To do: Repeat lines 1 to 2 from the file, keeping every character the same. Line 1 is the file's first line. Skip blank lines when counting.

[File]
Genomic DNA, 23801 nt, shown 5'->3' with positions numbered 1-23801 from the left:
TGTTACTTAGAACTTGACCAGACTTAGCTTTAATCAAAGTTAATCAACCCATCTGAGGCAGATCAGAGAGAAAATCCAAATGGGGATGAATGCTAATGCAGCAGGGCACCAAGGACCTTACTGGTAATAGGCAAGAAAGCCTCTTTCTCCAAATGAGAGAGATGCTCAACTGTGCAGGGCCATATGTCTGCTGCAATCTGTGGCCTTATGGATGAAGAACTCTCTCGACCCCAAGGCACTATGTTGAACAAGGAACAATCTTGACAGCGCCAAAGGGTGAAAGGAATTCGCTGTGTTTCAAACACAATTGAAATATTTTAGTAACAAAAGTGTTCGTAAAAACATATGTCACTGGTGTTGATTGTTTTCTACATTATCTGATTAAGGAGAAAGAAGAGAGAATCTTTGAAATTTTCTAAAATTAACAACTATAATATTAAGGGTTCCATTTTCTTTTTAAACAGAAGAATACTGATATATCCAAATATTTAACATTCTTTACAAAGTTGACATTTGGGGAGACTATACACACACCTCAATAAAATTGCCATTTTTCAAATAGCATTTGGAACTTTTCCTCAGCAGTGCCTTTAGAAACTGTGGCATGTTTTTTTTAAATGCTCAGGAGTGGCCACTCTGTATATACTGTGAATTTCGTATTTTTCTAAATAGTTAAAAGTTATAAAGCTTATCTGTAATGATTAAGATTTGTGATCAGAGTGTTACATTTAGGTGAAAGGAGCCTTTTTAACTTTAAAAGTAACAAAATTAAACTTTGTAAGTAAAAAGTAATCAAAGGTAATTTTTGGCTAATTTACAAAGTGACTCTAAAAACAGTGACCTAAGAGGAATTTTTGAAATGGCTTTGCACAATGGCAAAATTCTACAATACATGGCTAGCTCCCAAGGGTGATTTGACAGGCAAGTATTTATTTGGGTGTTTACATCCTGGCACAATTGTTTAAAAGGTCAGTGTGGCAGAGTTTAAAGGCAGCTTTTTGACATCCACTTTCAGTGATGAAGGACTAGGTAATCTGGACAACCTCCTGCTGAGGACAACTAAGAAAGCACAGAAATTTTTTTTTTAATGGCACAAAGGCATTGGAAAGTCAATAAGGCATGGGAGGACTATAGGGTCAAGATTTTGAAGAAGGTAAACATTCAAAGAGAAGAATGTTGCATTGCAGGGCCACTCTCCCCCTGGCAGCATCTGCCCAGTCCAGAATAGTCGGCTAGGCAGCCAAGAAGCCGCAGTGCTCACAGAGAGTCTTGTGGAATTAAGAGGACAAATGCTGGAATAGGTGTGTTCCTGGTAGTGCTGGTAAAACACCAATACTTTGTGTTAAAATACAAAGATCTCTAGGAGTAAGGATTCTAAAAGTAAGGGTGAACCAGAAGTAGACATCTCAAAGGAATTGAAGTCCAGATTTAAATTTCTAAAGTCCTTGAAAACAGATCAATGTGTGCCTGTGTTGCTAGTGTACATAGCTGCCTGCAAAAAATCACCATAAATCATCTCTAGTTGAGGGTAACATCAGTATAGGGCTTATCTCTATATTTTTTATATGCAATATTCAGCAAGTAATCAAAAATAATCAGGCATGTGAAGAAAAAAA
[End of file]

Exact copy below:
Genomic DNA, 23801 nt, shown 5'->3' with positions numbered 1-23801 from the left:
TGTTACTTAGAACTTGACCAGACTTAGCTTTAATCAAAGTTAATCAACCCATCTGAGGCAGATCAGAGAGAAAATCCAAATGGGGATGAATGCTAATGCAGCAGGGCACCAAGGACCTTACTGGTAATAGGCAAGAAAGCCTCTTTCTCCAAATGAGAGAGATGCTCAACTGTGCAGGGCCATATGTCTGCTGCAATCTGTGGCCTTATGGATGAAGAACTCTCTCGACCCCAAGGCACTATGTTGAACAAGGAACAATCTTGACAGCGCCAAAGGGTGAAAGGAATTCGCTGTGTTTCAAACACAATTGAAATATTTTAGTAACAAAAGTGTTCGTAAAAACATATGTCACTGGTGTTGATTGTTTTCTACATTATCTGATTAAGGAGAAAGAAGAGAGAATCTTTGAAATTTTCTAAAATTAACAACTATAATATTAAGGGTTCCATTTTCTTTTTAAACAGAAGAATACTGATATATCCAAATATTTAACATTCTTTACAAAGTTGACATTTGGGGAGACTATACACACACCTCAATAAAATTGCCATTTTTCAAATAGCATTTGGAACTTTTCCTCAGCAGTGCCTTTAGAAACTGTGGCATGTTTTTTTTAAATGCTCAGGAGTGGCCACTCTGTATATACTGTGAATTTCGTATTTTTCTAAATAGTTAAAAGTTATAAAGCTTATCTGTAATGATTAAGATTTGTGATCAGAGTGTTACATTTAGGTGAAAGGAGCCTTTTTAACTTTAAAAGTAACAAAATTAAACTTTGTAAGTAAAAAGTAATCAAAGGTAATTTTTGGCTAATTTACAAAGTGACTCTAAAAACAGTGACCTAAGAGGAATTTTTGAAATGGCTTTGCACAATGGCAAAATTCTACAATACATGGCTAGCTCCCAAGGGTGATTTGACAGGCAAGTATTTATTTGGGTGTTTACATCCTGGCACAATTGTTTAAAAGGTCAGTGTGGCAGAGTTTAAAGGCAGCTTTTTGACATCCACTTTCAGTGATGAAGGACTAGGTAATCTGGACAACCTCCTGCTGAGGACAACTAAGAAAGCACAGAAATTTTTTTTTTAATGGCACAAAGGCATTGGAAAGTCAATAAGGCATGGGAGGACTATAGGGTCAAGATTTTGAAGAAGGTAAACATTCAAAGAGAAGAATGTTGCATTGCAGGGCCACTCTCCCCCTGGCAGCATCTGCCCAGTCCAGAATAGTCGGCTAGGCAGCCAAGAAGCCGCAGTGCTCACAGAGAGTCTTGTGGAATTAAGAGGACAAATGCTGGAATAGGTGTGTTCCTGGTAGTGCTGGTAAAACACCAATACTTTGTGTTAAAATACAAAGATCTCTAGGAGTAAGGATTCTAAAAGTAAGGGTGAACCAGAAGTAGACATCTCAAAGGAATTGAAGTCCAGATTTAAATTTCTAAAGTCCTTGAAAACAGATCAATGTGTGCCTGTGTTGCTAGTGTACATAGCTGCCTGCAAAAAATCACCATAAATCATCTCTAGTTGAGGGTAACATCAGTATAGGGCTTATCTCTATATTTTTTATATGCAATATTCAGCAAGTAATCAAAAATAATCAGGCATGTGAAGAAAAAAA